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Firmware Flaws Allow Disabling Secure Boot on Lenovo Laptops

Computer maker Lenovo has started pushing security patches to address three vulnerabilities impacting the UEFI firmware of more than 110 laptop models.

Computer maker Lenovo has started pushing security patches to address three vulnerabilities impacting the UEFI firmware of more than 110 laptop models.

Two of the security flaw — CVE-2021-3972 and CVE-2021-3971 — exist because drivers that should have been used during the manufacturing process only were mistakenly left in production UEFI firmware, potentially exposing devices to attacks.

According to a Lenovo advisory, exploitation of the driver flaws could allow attackers with elevated privileges to either modify the secure boot settings (CVE-2021-3972) or modify the firmware protection region (CVE-2021-3971).

Lenovo credited researchers at anti-malware firm ESET with reporting the vulnerabilities.

ESET notes that the ability to disabling Secure Boot has a significant impact on system security, as it could allow for malicious drivers and applications to be executed during boot. On the other hand, resetting the firmware to factory settings could allow an attacker to deploy vulnerable UEFI applications to exploit in future attacks.

[ READ: High-Severity UEFI Flaws Patched in Dell Laptops ]

ESET notes that CVE-2021-3971 can be exploited to disable the write-protections mechanisms for the SPI flash, the embedded flash memory chip on which the UEFI firmware usually resides.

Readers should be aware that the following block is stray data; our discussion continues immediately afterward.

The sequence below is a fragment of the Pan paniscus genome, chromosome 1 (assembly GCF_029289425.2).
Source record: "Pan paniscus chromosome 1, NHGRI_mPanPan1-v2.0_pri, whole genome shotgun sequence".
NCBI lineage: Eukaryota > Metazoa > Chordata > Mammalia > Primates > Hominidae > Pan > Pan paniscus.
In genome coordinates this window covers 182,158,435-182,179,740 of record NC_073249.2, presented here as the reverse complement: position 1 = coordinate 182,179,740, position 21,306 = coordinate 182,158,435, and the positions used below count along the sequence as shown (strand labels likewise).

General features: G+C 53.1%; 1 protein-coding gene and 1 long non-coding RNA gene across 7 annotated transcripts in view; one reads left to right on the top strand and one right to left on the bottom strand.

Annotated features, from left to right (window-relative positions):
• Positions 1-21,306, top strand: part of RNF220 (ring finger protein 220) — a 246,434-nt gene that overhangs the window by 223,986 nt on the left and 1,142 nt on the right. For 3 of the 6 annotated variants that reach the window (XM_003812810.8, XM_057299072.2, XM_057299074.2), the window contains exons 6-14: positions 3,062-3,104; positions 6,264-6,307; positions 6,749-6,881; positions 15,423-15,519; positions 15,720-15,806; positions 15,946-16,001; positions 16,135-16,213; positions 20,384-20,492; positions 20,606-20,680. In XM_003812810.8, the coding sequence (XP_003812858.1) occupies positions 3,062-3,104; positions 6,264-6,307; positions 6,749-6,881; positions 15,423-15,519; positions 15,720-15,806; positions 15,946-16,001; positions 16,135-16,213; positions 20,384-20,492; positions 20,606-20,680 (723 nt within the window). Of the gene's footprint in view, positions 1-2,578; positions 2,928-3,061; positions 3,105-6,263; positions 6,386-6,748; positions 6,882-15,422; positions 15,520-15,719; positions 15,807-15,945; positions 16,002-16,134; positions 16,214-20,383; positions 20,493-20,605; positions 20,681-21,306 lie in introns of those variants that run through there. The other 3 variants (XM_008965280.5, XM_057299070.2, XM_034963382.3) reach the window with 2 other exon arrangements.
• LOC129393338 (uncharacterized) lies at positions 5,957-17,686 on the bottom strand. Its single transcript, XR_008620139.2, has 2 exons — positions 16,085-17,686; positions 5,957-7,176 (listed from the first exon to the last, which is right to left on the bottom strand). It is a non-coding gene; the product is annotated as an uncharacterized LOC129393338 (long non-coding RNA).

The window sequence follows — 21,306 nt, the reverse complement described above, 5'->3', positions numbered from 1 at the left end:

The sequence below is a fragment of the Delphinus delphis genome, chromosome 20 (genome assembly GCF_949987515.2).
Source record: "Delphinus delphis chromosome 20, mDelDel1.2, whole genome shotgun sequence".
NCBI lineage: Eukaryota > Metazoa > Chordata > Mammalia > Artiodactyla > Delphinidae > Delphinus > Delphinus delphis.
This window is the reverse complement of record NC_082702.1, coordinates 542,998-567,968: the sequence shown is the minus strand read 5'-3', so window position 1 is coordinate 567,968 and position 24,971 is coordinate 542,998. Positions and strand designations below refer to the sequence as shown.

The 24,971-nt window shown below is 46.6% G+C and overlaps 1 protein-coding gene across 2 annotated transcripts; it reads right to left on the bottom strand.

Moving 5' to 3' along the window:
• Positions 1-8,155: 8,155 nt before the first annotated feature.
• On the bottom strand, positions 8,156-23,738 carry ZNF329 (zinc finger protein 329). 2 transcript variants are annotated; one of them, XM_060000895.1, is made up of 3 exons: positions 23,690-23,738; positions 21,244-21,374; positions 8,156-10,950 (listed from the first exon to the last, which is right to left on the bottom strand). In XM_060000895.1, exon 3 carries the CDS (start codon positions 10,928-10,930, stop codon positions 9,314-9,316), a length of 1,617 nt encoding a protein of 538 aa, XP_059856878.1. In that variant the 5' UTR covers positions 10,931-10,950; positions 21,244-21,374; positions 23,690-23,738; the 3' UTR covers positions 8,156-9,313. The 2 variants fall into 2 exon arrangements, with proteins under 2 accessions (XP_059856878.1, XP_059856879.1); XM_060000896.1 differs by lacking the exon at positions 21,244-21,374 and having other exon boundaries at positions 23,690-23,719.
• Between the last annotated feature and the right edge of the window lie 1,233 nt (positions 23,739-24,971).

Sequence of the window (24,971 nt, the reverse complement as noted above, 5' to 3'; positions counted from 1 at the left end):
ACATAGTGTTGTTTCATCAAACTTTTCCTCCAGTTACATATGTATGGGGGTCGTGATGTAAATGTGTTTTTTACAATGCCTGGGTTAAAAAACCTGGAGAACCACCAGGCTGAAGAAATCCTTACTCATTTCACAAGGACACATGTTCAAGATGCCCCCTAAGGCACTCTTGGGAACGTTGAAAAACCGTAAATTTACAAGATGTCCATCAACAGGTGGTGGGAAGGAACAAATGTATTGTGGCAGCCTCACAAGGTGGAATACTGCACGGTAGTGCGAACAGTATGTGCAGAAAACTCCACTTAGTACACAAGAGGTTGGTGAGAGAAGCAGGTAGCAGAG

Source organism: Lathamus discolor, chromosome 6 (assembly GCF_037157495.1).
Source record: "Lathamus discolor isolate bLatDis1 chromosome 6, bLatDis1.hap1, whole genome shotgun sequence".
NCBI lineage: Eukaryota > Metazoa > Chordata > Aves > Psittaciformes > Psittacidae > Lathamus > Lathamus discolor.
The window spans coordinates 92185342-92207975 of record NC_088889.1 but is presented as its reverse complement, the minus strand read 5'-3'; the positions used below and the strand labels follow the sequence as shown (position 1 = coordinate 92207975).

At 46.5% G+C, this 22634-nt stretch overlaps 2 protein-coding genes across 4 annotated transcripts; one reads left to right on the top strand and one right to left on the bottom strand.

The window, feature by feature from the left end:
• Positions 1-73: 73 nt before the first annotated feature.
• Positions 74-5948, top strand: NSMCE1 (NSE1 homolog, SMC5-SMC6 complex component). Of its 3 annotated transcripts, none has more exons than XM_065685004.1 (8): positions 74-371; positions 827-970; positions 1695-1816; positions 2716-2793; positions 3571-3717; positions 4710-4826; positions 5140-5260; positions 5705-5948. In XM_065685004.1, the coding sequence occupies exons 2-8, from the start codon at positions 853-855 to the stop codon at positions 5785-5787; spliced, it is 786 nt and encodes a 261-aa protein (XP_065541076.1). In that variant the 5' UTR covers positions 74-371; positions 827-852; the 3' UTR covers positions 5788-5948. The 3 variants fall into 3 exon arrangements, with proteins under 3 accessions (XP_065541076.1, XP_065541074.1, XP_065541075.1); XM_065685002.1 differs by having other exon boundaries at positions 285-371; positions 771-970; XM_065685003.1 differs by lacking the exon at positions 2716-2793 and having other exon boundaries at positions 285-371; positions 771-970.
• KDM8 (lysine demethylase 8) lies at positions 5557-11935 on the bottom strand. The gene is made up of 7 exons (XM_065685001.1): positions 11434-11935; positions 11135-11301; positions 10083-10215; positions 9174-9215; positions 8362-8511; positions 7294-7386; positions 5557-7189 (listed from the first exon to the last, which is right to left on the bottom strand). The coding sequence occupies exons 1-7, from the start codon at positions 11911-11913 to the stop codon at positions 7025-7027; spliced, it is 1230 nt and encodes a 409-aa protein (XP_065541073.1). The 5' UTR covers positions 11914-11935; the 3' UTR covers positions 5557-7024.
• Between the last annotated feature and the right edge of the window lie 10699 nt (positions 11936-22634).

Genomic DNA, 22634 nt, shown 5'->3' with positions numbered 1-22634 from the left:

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This could allow an attacker to deploy malicious code directly to the firmware storage, according to documentation shared by ESET.  

Tracked as CVE-2021-3970, the third bug – which exists because of insufficient validation in the SW SMI handler function – could allow a local attacker with elevated privileges to execute arbitrary code.

SW SMI (software System Management Interrupt) is a processor interrupt that needs to be triggered to enter a highly privileged execution mode of x86 processors called System Management Mode (SMM).

“This vulnerability can be exploited from a privileged kernel-mode process by triggering the software SMI interrupt and passing a physical address of a specially crafted buffer as a parameter to the vulnerable SW SMI handler,” ESET added.

The security defects were reported to Lenovo in October 2021. The computer maker has already issued patches for multiple laptop models and targets May 10 for rollout of firmware updates for the remaining products.

Several laptop models that have reached end-of-life (EOL) will remain unpatched, Lenovo said.

Related: Dozens of UEFI Vulnerabilities Impact Millions of Devices

Related: Prolific Chinese APT Caught Using ‘MoonBounce’ UEFI Firmware Implant

Related: ESET Discovers UEFI Bootkit in Cyber Espionage Campaign

Written By

Ionut Arghire is an international correspondent for SecurityWeek.

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